End of March


Got A Girl Crush Obsession On: The Forgotten Lumberjills of WWII

Like the many other amazing heroines of their time, the ladies of the Women’s Timber Corps, aka the Lumberjills, stepped into unconventional britches in order to keep the industry, and country, moving while the men were off at war. Of course, there was also some major stereotypes being chopped down along the way:

They faced prejudice from the male forestry workers, as this was pure manual labor and they weren’t expected to be tough enough. Needless to say, they proved them wrong. Their hands became calloused, they developed strong muscular arms and legs - not traits of a “real lady” at the time, but they relished the freedom and fresh air even if it did cause many aches and pains! I can imagine that many were unwilling or uncomfortable to return to indoor-domestic lives IF their husbands returned. For those who joined when young, or if widowed and having to start afresh, I believe it gave them a strong core confidence, and the toughness to go on alone.

Seriously, though. When someone inevitably makes a movie out of this, will someone please get a hold of me? I need to raid the wardrobe (I also can throw a mean knife).


Read more about the Lumberjills here!

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the seven sisters (by Paul Grand)

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Kyle Johnson | Tumblr

Alaska (2011)

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Allegory of sculpture, Klimt

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perfect things are rare

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Santa Maria della Salute, Venice (by .natasha.)

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(by cindy beau)

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Kinuko Y. - Perfume

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Changing Genres by Dean Young

(Source: eros-turannos)

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detail of a portrait of maria fyodorovna by konstantin makovsky

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wakethetrees-deactivated2014053: Love, are you still writing?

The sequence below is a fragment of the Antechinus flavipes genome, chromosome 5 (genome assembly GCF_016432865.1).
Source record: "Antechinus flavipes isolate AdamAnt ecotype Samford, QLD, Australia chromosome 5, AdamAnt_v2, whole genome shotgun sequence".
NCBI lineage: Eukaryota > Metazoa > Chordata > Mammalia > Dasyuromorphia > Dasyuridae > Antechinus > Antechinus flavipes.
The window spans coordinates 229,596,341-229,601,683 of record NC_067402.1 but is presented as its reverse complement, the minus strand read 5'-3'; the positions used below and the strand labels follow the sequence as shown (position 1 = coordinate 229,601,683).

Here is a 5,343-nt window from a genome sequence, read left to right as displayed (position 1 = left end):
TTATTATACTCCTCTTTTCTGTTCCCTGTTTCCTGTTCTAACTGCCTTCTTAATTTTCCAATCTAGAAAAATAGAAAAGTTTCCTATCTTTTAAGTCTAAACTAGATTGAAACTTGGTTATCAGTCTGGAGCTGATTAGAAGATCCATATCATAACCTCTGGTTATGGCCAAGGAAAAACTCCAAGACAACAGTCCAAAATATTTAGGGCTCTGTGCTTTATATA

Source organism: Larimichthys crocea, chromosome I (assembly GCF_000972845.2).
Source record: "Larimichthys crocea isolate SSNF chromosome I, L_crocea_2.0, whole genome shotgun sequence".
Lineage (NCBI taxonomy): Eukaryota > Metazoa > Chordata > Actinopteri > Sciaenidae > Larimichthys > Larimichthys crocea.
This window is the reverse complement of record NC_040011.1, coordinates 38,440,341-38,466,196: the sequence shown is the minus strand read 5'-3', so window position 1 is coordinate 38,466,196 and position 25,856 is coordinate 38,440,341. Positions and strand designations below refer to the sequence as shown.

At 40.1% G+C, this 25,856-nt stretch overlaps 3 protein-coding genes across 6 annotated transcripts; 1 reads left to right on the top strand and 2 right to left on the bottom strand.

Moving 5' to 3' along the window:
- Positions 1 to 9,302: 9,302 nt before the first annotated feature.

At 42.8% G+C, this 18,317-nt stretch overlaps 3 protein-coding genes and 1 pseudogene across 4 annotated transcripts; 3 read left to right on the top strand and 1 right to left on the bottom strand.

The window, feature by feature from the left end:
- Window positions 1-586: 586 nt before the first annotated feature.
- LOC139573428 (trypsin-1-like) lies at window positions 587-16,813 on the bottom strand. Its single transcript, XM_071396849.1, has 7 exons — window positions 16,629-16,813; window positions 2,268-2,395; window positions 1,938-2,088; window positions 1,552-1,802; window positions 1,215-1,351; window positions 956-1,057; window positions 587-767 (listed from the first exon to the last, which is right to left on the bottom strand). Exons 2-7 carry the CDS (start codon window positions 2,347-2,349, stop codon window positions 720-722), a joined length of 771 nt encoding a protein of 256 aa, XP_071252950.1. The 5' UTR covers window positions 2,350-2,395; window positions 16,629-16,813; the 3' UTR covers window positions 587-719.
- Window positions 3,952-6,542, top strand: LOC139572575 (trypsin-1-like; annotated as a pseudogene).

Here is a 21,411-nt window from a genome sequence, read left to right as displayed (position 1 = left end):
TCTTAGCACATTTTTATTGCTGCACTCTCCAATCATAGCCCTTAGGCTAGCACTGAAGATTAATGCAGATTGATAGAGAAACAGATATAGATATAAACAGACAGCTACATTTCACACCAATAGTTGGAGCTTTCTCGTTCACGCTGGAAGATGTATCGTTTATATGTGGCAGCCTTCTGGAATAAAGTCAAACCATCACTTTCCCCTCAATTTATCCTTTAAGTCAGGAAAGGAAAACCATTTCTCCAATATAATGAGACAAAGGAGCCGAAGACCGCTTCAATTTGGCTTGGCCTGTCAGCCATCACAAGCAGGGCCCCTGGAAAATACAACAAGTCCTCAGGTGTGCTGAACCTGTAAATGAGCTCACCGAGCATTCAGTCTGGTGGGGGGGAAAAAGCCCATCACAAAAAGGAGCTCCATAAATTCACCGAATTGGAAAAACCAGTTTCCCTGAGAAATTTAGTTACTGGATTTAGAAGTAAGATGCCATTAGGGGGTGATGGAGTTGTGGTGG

I am!

very slowly. very different things.

I’m afraid my poetry left me for a while. Flimsy as it is. I’m trying to claim it again.

It’s strange. Everything is different a bit. Has been for several months now. I’m not sure what or why. Things are changing, and I’m not quite sure what to do.

It’s good though. I like it, even though I feel a bit lost.

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elissa likes art - no.41

ivan konstantinovich aivazovsky (1817-1900)

(Source: ghostofhector)

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That’s all a shadow is—and though you might be prejudiced against the dark, you ought to remember that that’s where stars live, and the moon and raccoons and owls and fireflies and mushrooms and cats and enchantments and a rather lot of good, necessary things. Thieving, too, and conspiracies, sneaking, secrets, and desire so strong you might faint dead away with the punch of it. But your light side isn’t a perfectly pretty picture, either, I promise you. You couldn’t dream without the dark. You couldn’t rest. You couldn’t even meet a lover on a balcony by moonlight. And what would the world be worth without that? You need your dark side, because without it, you’re half gone.

Catherynne M. Valente   (via bluishorbs)

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John William Waterhouse, Saint Cecilia, detail (1895)

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